The research, looking to improve outcomes and possible future treatments, has been funded by an annual £35,000 grant from the Liver and Pancreatic Research and Development Charity and involves harvesting healthy liver stem cells from a patient to be cultured outside of the body. As stem cells regenerate themselves it could mean that liver tissue can be generated out of the body. Unlike with transplants, as the cells have been taken from the patient there is little chance of rejection and could also help those people waiting for liver transplants.
As part of the research different forms of chemotherapy will also be tested outside the body, in a low risk situation, to see what performs best. This could impact how other cancers are treated in the future.
The Liver and Pancreatic Research and Development cancer charity was set up by surgeon Mo Abu Hilal in 2012 and a number of patients with liver and pancreatic diseases. The charity aims to deliver improvements in the prevention, diagnosis and treatment of cancers of the liver and pancreas. Mr. Hilal said: “This research into liver stem cells allows us a unique opportunity to improve the outcomes and survival for patients with liver disease. Once we establish our protocols in liver stem cells, we’ll be looking to extend our research into pancreatic stems cells too. This is our first major grant and we are delighted that it has been given to a very talented local team at Southampton University Hospital pictured below.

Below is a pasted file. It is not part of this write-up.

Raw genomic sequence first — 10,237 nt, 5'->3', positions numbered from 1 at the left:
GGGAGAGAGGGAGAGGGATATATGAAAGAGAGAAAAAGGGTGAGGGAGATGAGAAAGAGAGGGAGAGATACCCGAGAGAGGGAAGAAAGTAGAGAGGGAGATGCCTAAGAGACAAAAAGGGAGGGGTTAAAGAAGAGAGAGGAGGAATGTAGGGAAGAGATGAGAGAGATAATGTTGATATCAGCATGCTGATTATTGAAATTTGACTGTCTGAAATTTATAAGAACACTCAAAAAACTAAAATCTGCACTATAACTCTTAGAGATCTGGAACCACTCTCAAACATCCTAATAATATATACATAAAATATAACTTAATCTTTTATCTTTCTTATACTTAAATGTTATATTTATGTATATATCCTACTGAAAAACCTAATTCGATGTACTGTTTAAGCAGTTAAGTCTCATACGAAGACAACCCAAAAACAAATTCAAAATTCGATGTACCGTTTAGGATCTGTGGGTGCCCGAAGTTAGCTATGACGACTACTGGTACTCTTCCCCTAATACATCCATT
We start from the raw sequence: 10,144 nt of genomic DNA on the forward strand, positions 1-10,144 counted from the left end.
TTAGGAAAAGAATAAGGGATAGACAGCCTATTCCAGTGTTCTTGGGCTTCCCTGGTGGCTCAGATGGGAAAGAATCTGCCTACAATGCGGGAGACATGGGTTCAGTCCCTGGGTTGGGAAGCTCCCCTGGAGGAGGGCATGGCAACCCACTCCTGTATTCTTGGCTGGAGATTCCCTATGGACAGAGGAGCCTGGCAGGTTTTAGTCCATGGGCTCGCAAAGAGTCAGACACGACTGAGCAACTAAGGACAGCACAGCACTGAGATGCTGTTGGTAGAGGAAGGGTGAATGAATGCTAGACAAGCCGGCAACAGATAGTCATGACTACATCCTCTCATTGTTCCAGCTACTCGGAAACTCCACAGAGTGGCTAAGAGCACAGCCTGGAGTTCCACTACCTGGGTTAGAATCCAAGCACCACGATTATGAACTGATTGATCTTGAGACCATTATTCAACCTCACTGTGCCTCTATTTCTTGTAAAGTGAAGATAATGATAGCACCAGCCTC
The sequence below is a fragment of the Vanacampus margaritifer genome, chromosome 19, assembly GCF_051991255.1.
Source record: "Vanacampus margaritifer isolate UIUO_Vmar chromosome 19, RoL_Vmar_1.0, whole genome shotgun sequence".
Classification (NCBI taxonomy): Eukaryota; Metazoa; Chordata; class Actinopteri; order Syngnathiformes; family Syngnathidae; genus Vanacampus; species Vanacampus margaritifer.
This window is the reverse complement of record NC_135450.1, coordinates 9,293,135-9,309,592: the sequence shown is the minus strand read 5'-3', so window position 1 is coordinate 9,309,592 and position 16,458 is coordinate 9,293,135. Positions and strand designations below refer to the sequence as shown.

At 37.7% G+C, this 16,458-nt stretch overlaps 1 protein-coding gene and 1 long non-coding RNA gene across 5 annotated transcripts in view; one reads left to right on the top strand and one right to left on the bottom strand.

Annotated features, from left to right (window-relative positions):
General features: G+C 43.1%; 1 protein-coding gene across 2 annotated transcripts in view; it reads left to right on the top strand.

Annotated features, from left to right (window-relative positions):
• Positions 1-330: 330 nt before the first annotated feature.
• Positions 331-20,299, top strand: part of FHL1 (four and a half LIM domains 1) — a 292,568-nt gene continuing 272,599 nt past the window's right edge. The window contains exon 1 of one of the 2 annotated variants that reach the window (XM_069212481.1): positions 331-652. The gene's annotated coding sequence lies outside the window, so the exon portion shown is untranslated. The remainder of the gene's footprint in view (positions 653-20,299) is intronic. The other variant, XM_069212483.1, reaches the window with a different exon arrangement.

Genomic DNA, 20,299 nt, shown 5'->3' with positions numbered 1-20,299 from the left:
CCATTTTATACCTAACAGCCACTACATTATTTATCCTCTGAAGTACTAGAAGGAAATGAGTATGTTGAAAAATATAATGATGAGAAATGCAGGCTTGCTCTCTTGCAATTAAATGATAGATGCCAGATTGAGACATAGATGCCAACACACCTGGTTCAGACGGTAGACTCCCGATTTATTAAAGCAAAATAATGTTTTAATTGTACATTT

“The research group acknowledges that it has a long way to go to reach the point of using liver generated from stem cells in the management of patients with liver disease. However in the last two years the group has made good progress and is working hard towards the research aims.
“We are grateful to our many supporters who have so generously given of their time and money to make this research possible. If the research is successful it will give a massive boost to the treatment of this form of cancer. Unlike many other forms of cancer, detection and cure rates have not improved in the last 40 years.”
As the research progress we will keep you up to date with progress.